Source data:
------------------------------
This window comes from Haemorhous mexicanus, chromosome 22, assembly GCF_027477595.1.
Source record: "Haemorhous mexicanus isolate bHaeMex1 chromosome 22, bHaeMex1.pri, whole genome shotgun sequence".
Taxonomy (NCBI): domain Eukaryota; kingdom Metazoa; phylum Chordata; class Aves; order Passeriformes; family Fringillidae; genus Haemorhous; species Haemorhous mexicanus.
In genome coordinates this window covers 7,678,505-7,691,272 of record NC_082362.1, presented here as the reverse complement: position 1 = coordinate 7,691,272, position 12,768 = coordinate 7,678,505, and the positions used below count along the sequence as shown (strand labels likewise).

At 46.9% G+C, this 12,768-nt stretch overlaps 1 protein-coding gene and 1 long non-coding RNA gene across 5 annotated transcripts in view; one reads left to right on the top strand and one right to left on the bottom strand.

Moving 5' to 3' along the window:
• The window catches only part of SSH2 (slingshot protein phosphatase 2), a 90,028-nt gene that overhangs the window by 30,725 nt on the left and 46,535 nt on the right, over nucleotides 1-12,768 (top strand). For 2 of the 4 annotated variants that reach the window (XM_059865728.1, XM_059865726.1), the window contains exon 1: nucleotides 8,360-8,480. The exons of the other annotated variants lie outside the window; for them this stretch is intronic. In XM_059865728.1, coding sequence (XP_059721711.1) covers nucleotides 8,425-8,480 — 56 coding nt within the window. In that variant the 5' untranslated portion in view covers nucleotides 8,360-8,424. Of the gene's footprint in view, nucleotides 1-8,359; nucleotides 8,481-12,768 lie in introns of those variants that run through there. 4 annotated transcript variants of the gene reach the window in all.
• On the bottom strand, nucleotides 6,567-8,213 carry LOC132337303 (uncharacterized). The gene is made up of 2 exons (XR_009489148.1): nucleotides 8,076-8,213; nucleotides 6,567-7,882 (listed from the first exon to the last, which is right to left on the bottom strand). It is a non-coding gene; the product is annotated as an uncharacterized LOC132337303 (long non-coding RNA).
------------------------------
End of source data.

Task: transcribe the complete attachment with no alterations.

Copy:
This window comes from Haemorhous mexicanus, chromosome 22, assembly GCF_027477595.1.
Source record: "Haemorhous mexicanus isolate bHaeMex1 chromosome 22, bHaeMex1.pri, whole genome shotgun sequence".
Taxonomy (NCBI): domain Eukaryota; kingdom Metazoa; phylum Chordata; class Aves; order Passeriformes; family Fringillidae; genus Haemorhous; species Haemorhous mexicanus.
In genome coordinates this window covers 7,678,505-7,691,272 of record NC_082362.1, presented here as the reverse complement: position 1 = coordinate 7,691,272, position 12,768 = coordinate 7,678,505, and the positions used below count along the sequence as shown (strand labels likewise).

At 46.9% G+C, this 12,768-nt stretch overlaps 1 protein-coding gene and 1 long non-coding RNA gene across 5 annotated transcripts in view; one reads left to right on the top strand and one right to left on the bottom strand.

Moving 5' to 3' along the window:
• The window catches only part of SSH2 (slingshot protein phosphatase 2), a 90,028-nt gene that overhangs the window by 30,725 nt on the left and 46,535 nt on the right, over nucleotides 1-12,768 (top strand). For 2 of the 4 annotated variants that reach the window (XM_059865728.1, XM_059865726.1), the window contains exon 1: nucleotides 8,360-8,480. The exons of the other annotated variants lie outside the window; for them this stretch is intronic. In XM_059865728.1, coding sequence (XP_059721711.1) covers nucleotides 8,425-8,480 — 56 coding nt within the window. In that variant the 5' untranslated portion in view covers nucleotides 8,360-8,424. Of the gene's footprint in view, nucleotides 1-8,359; nucleotides 8,481-12,768 lie in introns of those variants that run through there. 4 annotated transcript variants of the gene reach the window in all.
• On the bottom strand, nucleotides 6,567-8,213 carry LOC132337303 (uncharacterized). The gene is made up of 2 exons (XR_009489148.1): nucleotides 8,076-8,213; nucleotides 6,567-7,882 (listed from the first exon to the last, which is right to left on the bottom strand). It is a non-coding gene; the product is annotated as an uncharacterized LOC132337303 (long non-coding RNA).